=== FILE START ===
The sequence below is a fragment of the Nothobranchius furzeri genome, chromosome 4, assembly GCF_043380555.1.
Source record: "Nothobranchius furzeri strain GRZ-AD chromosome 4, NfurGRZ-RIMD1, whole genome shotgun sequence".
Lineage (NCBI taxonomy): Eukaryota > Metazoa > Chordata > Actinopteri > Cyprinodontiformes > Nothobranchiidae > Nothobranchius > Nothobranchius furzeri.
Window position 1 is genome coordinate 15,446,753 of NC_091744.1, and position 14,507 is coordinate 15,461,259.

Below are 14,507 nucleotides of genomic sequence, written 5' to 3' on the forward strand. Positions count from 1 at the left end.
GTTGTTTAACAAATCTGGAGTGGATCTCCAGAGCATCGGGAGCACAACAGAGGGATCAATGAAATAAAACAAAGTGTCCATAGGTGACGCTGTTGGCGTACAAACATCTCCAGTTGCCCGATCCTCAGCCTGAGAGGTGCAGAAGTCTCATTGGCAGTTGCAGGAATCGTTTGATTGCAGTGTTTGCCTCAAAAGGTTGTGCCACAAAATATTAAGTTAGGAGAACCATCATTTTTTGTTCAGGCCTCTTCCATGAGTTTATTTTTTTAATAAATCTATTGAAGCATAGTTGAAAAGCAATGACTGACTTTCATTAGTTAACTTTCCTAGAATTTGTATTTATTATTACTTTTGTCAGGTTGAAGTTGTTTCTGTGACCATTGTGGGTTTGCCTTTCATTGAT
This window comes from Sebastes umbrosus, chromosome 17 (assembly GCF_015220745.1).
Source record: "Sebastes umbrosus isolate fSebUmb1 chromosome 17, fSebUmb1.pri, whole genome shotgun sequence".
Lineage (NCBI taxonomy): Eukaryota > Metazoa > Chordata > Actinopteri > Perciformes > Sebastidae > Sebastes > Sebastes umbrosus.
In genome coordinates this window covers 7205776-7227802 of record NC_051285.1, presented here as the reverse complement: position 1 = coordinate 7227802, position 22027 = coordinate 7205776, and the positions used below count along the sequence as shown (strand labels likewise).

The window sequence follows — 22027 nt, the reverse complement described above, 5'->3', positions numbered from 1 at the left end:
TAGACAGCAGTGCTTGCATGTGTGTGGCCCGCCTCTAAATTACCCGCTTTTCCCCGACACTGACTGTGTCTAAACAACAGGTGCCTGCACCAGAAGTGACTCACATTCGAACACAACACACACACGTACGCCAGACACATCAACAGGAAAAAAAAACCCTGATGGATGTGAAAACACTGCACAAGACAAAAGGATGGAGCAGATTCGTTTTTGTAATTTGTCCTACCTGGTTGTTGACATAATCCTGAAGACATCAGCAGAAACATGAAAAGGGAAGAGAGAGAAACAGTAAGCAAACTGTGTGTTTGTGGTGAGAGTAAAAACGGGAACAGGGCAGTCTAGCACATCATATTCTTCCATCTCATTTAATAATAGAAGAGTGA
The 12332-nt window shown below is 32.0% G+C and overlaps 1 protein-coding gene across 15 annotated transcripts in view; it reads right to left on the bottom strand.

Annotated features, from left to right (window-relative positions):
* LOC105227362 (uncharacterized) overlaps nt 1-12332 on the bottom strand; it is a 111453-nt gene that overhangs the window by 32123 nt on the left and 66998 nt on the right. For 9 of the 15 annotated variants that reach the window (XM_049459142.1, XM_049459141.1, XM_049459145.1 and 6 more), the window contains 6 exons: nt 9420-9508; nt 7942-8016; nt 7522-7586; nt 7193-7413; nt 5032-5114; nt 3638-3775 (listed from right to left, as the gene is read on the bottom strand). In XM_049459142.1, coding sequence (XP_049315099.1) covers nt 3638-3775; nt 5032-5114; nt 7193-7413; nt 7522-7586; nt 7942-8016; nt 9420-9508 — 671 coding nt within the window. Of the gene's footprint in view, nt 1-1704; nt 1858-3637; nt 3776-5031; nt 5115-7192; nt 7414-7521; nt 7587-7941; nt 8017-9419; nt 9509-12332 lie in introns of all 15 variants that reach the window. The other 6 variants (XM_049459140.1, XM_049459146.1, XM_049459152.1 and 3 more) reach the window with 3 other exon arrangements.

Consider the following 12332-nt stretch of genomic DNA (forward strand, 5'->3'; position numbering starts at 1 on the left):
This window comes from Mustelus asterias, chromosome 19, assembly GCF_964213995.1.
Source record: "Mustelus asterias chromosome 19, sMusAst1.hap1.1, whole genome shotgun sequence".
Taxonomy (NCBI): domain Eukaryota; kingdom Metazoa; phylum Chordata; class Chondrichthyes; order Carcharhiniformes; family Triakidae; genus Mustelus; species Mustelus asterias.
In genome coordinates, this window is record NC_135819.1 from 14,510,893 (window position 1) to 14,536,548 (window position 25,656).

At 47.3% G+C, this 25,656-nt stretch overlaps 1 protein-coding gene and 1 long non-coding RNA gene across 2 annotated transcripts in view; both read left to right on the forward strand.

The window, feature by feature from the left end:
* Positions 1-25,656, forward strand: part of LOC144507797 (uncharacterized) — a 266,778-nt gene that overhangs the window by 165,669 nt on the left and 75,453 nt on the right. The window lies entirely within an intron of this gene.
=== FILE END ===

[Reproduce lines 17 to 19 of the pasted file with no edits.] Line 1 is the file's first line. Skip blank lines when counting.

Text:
This window comes from Mustelus asterias, chromosome 19, assembly GCF_964213995.1.
Source record: "Mustelus asterias chromosome 19, sMusAst1.hap1.1, whole genome shotgun sequence".
Taxonomy (NCBI): domain Eukaryota; kingdom Metazoa; phylum Chordata; class Chondrichthyes; order Carcharhiniformes; family Triakidae; genus Mustelus; species Mustelus asterias.